The proliferation of ‘gates’ suggests integrity’s in short supply, but there is hope - Gavin Matthews

The quality of our public and political life can be observed by how frequently the suffix, “gate” is appended to headlines. The first “gate” was Watergate, the scandal which ended the Nixon presidency. But Nixon wasn’t brought down by the revelations that his campaign team indulged in ‘dirty tricks’ but by the cover-up that followed. When Nixon said, “there will be no whitewash at the Whitehouse” but then attempted to cover his tracks, it was his undoing. His linguistic legacy has been that every scandal is now dubbed “gate”!

Scroll forward and when Boris Johnson issued detailed rules about Covid-restricting behaviour, and implored the nation to comply, but didn’t apply those same standards to his own office, we had party-gate! When innocent looking frozen meals which said ‘beef’ on the label were discovered to contain horsemeat, the press dubbed it “lasagne-gate”. Now today we have Campervan-gate, following on from Salmond-gate.

Judging by the number of times journalists are adding the appending the word “gate” to all manner of nouns at the moment, integrity appears to be a commodity experiencing something of a supply-side shortage.

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It doesn’t take much research to see that failures of integrity appear in every political party, amongst men and women, among people of all ethnicities, of all religions and ideologies; we all seem vulnerable to failing to live up to our own pronouncements about ethical conduct. How many people feel anxious if their partner or spouse has access to their phone? How many people would rather their browsing history was not revealed for all to see? Reputations grown over decades can be squandered in minutes and carefully curated social media ‘selves’ crumble too easily. Living up to our own standards is too hard for most of us. If there is a God whose standards for honesty and integrity are even higher, then our problem is greater still.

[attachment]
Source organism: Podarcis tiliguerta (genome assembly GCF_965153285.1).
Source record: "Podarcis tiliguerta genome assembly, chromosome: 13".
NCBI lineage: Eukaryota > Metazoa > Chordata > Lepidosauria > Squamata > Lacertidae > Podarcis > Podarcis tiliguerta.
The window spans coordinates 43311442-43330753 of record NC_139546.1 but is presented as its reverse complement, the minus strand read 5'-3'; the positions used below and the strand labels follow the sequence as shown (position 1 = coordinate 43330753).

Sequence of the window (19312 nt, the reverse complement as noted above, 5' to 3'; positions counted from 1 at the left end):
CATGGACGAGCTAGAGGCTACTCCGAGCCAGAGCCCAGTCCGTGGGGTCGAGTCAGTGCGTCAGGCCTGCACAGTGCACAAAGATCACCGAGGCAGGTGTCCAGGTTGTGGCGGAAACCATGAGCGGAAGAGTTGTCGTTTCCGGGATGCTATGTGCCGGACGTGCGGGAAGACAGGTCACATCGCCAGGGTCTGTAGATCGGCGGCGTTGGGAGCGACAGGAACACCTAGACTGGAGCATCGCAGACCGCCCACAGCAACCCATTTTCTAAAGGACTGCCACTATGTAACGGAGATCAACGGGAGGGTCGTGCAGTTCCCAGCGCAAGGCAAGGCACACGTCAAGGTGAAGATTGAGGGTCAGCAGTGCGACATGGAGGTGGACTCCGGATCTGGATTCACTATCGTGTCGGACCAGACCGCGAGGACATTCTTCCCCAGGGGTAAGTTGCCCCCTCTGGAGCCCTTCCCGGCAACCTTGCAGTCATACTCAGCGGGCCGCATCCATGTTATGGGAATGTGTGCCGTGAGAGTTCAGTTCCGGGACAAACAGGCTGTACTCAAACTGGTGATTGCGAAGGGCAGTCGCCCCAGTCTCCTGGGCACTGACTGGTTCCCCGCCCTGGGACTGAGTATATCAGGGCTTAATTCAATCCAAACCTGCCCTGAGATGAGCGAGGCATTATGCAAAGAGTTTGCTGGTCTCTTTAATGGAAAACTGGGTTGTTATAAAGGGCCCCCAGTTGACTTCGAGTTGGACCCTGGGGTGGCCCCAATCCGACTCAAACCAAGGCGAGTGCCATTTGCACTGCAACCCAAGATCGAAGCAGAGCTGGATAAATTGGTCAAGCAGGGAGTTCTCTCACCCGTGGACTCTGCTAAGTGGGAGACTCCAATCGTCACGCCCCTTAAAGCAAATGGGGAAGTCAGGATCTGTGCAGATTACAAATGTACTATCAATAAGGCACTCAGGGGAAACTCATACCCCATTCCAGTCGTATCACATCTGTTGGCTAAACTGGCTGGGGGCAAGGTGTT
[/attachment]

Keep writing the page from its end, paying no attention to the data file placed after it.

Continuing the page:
Gavin Matthews of SolasGavin Matthews of Solas
Gavin Matthews of Solas

Many people think that the Christian response to this is moralistic judgementalism, a puritanical ‘told you so’ attitude. Many people assume that the Bible’s message is primarily about rule-keeping and moral self-improvement. Whilst there certainly is wisdom in guarding one’s integrity carefully, the heart of Jesus’s message isn’t addressed to the upright who think they have nothing to hide but to the humbled who fear that their lost integrity can never be regained.

The traditional Christian understanding of how one regains integrity is summed up in the word “confession”—a process which must include honesty with oneself, honesty to God and honesty to anyone we have failed. Confession might involve the vulnerability of honesty, but it is tremendously life-giving.

There’s a very natural and very human concern that our confession and anguished apologies will be rejected. Indeed, our society is perhaps less open to the concepts of forgiveness and restoration than it has ever been. It was the atheist philosopher Friedrich Nietzsche who foresaw a post-Christian society which held onto biblical categories of good and evil but lost the accompanying virtues of grace and forgiveness, thus becoming censorious and intolerant. Celebrities have been cancelled for drunken teenage foolishness on Twitter, their heartfelt sorrow rejected. Sins, it seems can no longer be forgiven.

However, the Bible describes how God will respond if we step into the integrity of confession before Him. “If we claim to be without sin, we deceive ourselves and the truth is not in us. If we confess our sins, he is faithful and just and will forgive us our sins and purify us from all unrighteousness.” (I John 1:8-9). This extraordinary promise offers a way out for all of us who have failed privately, in business or in politics. Only the honesty of confession ends our hypocrisy and opens a way to forgiveness.

Gavin Matthews for Solas



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